Xiaomi Redmi Note 7 review: Performance

A quick recap of the specs of the Note 7 before we dig into how it actually performs. You’re looking at an octa-core Qualcomm Snapdragon 660 processor clocked at 2.2GHz, backed by 4GB of RAM and 64GB of internal space. That makes it pretty close to last year’s Nokia 7 Plus and the BlackBerry Key2 (albeit with 2GB less RAM than the Key2 – a blow considerably softened by the fact it’s £400 cheaper).
And, as you can see in the graph above, the Redmi Note 7 performs just as you’d expect. It’s a pretty close match between it, the Huawei P Smart, the two Honor phones and the Nokia 7 Plus. Intriguingly, it also outperforms not just our budget pick – the Moto G7 Power – but also its £269 sibling, the Moto G7 Plus.
This solid performance continues into the graphical tests. While none of the phones in the list are flagship contenders, they all do a fairly similar job of pushing pixels in the moderately challenging Manhattan 3 test from GFXBench. The Redmi Note 7 reaches the same 20fps average as the Moto G7 Power when it comes to onscreen performance, but pulls ahead in the offscreen test thanks to the latter’s 720p display boosting the score.
And, yes, it performs well and feels pretty snappy. Of course, a phone is about more than just performance, and while the Moto G7 Power is a bit slower, it does have a very clean installation of Android with no extra fluff to distract.
The Redmi Note 7’s MIUI 10.2 software overlay, by contrast, will not be everybody’s cup of tea and takes some getting used to. This can be fixed with third-party launchers, of course, but for a simple take on Android, the Moto is hard to beat.
   It’s also hard to beat on battery life. The “Power” in the G7’s name refers to its stamina, rather than performance and the 26hrs 22mins of stamina that the Moto G7 Power provided for our tests simply dwarves the comparatively middling 14hrs 15 mins that the Redmi Note 7 managed, despite its 4,000mAh cell.  

Xiaomi Redmi Note 7 review: Camera

So far, so good: the Redmi Note 7 goes toe to toe with the Moto G7 Power, beating it on screen resolution and power, but is slightly let down by its middling battery and Xiaomi-flavoured version of Android. Does the camera settle things?
On paper, 100%. The Xiaomi Redmi Note 7 packs a camera with specs that are ludicrous for the price point. It incorporates a dual-camera array, with the main 48-megapixel, f/1.8 aperture snapper and large 1.6μm pixels supported by a 5-megapixel lens for adding depth to shots.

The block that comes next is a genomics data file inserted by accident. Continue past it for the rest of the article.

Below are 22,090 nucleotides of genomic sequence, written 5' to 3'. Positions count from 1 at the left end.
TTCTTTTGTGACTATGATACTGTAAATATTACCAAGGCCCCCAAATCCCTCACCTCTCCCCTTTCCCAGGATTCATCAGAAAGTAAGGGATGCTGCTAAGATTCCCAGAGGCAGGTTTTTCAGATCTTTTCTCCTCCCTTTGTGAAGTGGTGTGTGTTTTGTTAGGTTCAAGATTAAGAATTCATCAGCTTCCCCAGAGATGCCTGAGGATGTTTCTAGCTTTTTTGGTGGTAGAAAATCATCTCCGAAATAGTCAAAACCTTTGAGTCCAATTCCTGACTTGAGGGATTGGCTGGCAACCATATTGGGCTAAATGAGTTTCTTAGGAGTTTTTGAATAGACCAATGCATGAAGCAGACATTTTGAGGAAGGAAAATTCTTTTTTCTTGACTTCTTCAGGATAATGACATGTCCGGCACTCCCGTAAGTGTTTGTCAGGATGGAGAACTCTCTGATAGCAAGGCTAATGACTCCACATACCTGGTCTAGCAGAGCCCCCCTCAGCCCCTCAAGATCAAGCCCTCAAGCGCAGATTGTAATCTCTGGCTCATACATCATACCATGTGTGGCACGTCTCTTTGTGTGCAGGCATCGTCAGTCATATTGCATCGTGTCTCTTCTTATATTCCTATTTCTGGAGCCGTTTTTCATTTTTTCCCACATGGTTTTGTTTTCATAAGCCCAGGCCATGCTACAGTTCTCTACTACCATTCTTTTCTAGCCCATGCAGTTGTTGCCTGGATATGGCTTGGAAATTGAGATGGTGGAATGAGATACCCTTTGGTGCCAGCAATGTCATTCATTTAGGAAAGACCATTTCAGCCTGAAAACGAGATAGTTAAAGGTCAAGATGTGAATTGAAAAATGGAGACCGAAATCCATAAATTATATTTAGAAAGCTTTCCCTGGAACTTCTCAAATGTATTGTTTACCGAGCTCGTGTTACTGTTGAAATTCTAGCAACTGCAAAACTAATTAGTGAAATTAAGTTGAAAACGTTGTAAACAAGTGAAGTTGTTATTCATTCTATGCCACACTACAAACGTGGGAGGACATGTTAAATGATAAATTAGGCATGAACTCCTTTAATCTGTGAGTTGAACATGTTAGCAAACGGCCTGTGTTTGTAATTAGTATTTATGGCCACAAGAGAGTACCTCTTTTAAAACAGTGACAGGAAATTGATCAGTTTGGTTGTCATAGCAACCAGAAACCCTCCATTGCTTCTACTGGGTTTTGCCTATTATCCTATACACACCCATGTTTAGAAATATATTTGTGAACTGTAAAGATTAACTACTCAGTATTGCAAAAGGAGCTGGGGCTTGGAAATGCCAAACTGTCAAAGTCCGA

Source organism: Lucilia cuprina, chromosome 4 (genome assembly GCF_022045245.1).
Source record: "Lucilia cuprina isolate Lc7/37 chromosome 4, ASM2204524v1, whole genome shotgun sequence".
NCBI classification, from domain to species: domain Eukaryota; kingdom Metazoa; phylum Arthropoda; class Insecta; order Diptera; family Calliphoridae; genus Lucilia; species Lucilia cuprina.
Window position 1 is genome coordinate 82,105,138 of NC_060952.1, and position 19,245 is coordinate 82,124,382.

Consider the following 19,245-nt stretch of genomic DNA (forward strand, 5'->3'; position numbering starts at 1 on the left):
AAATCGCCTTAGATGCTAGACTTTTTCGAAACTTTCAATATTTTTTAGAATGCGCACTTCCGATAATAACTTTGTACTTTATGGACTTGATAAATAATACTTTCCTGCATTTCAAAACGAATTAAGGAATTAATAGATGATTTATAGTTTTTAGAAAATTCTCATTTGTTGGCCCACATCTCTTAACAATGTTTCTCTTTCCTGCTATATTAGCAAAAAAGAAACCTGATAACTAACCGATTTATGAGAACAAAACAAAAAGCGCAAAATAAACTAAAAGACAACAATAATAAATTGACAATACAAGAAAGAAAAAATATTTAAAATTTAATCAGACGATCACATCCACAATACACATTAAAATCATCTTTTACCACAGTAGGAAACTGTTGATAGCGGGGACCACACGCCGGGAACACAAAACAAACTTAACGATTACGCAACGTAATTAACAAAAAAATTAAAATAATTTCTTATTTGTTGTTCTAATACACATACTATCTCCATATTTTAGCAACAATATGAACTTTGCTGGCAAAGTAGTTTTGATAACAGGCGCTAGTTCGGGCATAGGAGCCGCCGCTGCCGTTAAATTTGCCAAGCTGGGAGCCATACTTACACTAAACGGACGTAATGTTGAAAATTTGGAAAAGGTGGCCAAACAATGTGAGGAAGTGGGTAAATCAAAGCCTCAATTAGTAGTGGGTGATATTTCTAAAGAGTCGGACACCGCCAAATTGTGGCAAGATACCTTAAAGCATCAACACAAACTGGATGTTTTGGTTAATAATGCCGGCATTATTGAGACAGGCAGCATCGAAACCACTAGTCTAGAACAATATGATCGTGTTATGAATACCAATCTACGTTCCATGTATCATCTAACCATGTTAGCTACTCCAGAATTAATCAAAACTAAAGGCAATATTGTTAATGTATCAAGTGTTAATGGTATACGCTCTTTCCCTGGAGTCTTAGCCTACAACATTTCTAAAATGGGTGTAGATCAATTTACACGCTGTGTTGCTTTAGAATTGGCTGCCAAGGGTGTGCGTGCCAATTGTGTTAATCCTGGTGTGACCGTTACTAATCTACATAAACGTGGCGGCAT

And the picture quality is fantastic.
But are the images better than those from the Moto G7 Power? Well, it’s probably a draw on balance. That’s not necessarily a bad thing, given the Moto punches well above its weight, but with these specs you’d perhaps expect a little better.
Here’s the outdoor shot above zoomed in. As you can see, not only does the Redmi Note 7’s shot look a little washed out, but almost all the detail of the tiles on the rooftop is lost. It’s not like the Moto G7 Power has lots of texture, but there’s enough to see it’s not completely smooth.  
But things reverse when it comes to tricky indoor shots, where the Moto G7 Power produces edges that are noticeably blurred, packing in a fair bit of distracting noise. In short, it’s a draw, but that’s no bad thing considering the quality of the opposition. For £170, both provide better shots than should be possible, so you can’t really complain.
The selfie camera is similarly impressive. You’ll find a 13-megapixel shooter that’s more than good enough for video chats and Instagram vanity. Pleasingly, the beauty mode doesn’t go as overboard as other cameras, producing images that could (almost) pass as undoctored.

As for video, it’s very much a mixed bag. On the plus side, quality is good enough and it can record at a maximum frame rate of 60fps in 1080p, but on the downside, the footage is remarkably shaky, even with electronic video stabilisation engaged. It was so shaky that I had to do a second test to make sure it was actually enabled. It was and, as a result, it’s barely worth flagging as a feature.

Xiaomi Redmi Note 7 review: Verdict


It’s always a good sign when you come to the end of a review and you’re completely unable to flag any big negatives. There are certainly better phones than the Xiaomi Redmi Note 7, that’s for sure, but you won’t find anything as fleshed out as this when you max out your budget at £179.
It’s nippy with a good screen, stylish design and a very good camera. The Xiaomi flavour of Android isn’t to everybody’s taste, but if you can get past that then you’ll be very happy with the Note 7 – it does a wonderful job of showing up its more expensive rivals.